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What Iraqis think

By Alistair Campbell - posted Wednesday, 18 March 2009

The day after the US election I was in Iraq and saw first-hand the jubilation of many Iraqis as they welcomed in Barack Obama’s election as President of the United States; their optimism, however, was quickly met by an afterthought of doubt about whether the new administration could politically afford to follow through with the withdrawal of US troops by the end of his first term.

Since Obama’s announcement these same Iraqis have been overjoyed about the decision, as they believe it to be the first step in building their own society, independent of the US.

Iraqis realise that the transition will not be easy, but for most they would prefer a situation where they have control, whether this be through the ballot box or through the media, than the present situation that involves a foreign army which has unleashed such destruction on their country.


Iraqis in places like Mosul realise and accept that a US withdrawal will mean an increase in violence, but for them, they feel they have a greater chance of controlling it through their own means than with the help of the Americans. The Iraqi army is, after all, made up of Iraqis who have a greater understanding of the religious, cultural and social backgrounds of the militants, and therefore may be able to win them over ideologically, rather than just with force.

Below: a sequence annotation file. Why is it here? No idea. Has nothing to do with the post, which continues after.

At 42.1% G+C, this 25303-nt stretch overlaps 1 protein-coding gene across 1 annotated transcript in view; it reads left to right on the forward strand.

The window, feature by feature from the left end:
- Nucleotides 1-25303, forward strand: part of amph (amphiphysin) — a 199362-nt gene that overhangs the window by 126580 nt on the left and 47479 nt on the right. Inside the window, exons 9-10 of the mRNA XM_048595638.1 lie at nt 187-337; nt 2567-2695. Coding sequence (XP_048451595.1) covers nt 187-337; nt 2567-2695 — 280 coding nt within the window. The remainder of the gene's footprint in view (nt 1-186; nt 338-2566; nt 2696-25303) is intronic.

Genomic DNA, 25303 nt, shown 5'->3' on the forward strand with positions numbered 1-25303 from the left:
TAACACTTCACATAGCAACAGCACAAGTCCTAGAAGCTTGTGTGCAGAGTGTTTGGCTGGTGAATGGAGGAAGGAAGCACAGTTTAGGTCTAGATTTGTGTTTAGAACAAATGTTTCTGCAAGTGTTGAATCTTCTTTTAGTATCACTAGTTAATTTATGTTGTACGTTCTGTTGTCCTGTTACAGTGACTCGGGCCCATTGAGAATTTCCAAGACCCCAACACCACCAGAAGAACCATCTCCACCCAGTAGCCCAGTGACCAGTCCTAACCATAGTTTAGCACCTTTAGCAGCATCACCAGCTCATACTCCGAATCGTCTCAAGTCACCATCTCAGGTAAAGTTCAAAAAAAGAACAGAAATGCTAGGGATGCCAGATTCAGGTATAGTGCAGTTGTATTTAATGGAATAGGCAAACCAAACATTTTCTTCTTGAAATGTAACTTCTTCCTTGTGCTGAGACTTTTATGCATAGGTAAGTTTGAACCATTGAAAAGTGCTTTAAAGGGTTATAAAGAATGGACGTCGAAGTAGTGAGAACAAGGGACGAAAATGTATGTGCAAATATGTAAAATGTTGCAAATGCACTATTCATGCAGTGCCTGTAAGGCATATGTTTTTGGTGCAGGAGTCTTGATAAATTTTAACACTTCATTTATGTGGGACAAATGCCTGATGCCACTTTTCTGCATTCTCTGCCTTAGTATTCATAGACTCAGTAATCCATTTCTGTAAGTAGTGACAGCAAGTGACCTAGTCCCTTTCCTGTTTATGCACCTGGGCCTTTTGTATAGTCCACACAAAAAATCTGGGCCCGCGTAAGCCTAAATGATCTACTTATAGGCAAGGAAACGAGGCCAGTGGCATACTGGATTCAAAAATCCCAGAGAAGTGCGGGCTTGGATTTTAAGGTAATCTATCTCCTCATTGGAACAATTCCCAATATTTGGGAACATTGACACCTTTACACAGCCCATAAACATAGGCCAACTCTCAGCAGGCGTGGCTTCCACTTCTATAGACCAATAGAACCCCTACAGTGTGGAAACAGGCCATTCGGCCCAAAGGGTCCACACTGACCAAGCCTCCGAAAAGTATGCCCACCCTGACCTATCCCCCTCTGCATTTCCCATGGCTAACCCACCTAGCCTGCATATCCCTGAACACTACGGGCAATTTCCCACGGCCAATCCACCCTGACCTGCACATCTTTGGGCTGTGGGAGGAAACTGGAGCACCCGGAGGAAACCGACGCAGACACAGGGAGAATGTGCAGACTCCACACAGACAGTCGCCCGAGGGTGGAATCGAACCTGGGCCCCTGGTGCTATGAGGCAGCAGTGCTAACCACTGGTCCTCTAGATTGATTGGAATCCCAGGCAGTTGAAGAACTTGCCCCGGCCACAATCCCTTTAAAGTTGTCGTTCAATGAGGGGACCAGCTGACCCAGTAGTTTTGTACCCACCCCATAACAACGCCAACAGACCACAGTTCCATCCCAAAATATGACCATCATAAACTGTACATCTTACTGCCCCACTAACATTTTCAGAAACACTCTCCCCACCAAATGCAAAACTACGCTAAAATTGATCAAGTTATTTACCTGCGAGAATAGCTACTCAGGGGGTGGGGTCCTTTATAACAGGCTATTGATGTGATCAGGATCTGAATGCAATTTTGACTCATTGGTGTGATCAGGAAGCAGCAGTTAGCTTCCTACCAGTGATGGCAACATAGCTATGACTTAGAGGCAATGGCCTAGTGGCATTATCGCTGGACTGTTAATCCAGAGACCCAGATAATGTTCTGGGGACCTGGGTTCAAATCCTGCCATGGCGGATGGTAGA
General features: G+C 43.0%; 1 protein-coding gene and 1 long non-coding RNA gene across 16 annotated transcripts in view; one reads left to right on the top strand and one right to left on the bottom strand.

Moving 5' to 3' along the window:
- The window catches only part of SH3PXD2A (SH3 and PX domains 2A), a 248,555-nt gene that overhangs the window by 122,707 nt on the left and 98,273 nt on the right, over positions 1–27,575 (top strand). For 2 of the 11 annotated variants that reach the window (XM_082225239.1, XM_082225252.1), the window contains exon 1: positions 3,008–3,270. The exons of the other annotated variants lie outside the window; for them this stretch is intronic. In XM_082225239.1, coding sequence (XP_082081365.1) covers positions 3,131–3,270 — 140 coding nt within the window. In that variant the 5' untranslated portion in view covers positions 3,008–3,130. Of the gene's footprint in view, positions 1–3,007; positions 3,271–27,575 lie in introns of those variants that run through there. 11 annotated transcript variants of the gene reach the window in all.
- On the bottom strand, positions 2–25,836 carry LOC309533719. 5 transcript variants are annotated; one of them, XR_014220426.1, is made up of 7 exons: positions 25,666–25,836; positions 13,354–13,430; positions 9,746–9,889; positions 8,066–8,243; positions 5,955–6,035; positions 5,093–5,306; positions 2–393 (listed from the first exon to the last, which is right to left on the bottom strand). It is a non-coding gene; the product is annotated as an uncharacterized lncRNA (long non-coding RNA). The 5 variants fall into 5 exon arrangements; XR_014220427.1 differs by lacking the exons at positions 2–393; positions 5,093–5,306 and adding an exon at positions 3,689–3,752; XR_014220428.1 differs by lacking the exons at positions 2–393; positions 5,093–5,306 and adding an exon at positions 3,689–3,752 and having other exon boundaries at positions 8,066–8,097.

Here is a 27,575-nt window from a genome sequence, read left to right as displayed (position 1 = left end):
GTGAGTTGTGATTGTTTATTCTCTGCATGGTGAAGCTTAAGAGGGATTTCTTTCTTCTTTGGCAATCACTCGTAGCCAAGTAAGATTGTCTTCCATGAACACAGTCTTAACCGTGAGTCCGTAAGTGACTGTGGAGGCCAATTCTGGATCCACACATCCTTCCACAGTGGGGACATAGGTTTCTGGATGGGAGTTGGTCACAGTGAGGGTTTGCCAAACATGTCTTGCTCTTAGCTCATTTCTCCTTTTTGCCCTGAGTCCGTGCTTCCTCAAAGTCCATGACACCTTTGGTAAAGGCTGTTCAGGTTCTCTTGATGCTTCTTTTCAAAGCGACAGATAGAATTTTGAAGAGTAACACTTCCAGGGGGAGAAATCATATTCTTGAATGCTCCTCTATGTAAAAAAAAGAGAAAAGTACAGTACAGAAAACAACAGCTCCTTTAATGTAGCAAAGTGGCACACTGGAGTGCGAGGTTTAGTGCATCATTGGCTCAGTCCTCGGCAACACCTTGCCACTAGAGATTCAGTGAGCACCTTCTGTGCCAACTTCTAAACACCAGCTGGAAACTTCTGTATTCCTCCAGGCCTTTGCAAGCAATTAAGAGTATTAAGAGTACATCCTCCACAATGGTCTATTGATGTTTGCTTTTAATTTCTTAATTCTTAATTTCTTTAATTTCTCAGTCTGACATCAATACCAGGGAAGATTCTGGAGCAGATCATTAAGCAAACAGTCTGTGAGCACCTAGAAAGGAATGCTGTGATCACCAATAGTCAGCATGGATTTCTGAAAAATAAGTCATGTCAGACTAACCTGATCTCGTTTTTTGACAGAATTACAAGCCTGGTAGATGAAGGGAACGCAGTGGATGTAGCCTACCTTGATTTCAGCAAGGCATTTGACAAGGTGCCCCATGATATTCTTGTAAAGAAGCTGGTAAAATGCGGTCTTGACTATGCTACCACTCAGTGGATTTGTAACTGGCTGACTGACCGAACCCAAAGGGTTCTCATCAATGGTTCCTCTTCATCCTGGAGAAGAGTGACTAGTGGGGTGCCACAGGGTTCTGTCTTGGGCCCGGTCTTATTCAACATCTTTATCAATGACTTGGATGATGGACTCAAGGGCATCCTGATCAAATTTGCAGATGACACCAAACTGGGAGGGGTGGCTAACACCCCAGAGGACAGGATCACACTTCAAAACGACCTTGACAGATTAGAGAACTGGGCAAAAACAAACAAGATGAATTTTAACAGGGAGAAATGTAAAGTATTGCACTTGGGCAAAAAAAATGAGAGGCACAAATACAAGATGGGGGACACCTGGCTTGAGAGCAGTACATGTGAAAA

With no chance of controlling the weaponry coming across the borders of Iraq’s neighbours it really is the hearts and minds that need to be won. There is a good chance of failure, and the country may once again fall into the hands of extremists but Iraqis are not scared of that: “It can not be worse than the mess that currently exists”, a Kurdish academic from Kirkuk told me.

While the quality of life for some Iraqis has improved since the invasion, a great deal of the population is fed up with the bureaucracy and extremism that exists in their current system. However, slowly, things are changing; the Iraqis strayed away from the religious parties en masse in the most recent provincial elections in January 2009. They are also concerned that continued American military involvement has meant that extremist fringe groups have a recruitment base among vulnerable communities.

The absence of any large scale co-ordinated violence in these recent provincial elections was not due to the presence of American security forces across Iraq - because by that stage 13 of the 18 provinces in Iraq had been handed over to Iraqi forces - but rather due to the combined efforts of most Iraqis to ensure they rejected extremism both at the ballot box and on the streets.

The election period was still bloody, especially in conflict areas like Baghdad, Kirkuk and Mosul, but Iraqis still came out in their thousands to cast their vote for democratic change. Some thought it was a sham vote, but appreciated the opportunity to vote for the “least worst” candidate, to use the words of an Iraqi blogger from Mosul whom I met while I was in Iraq.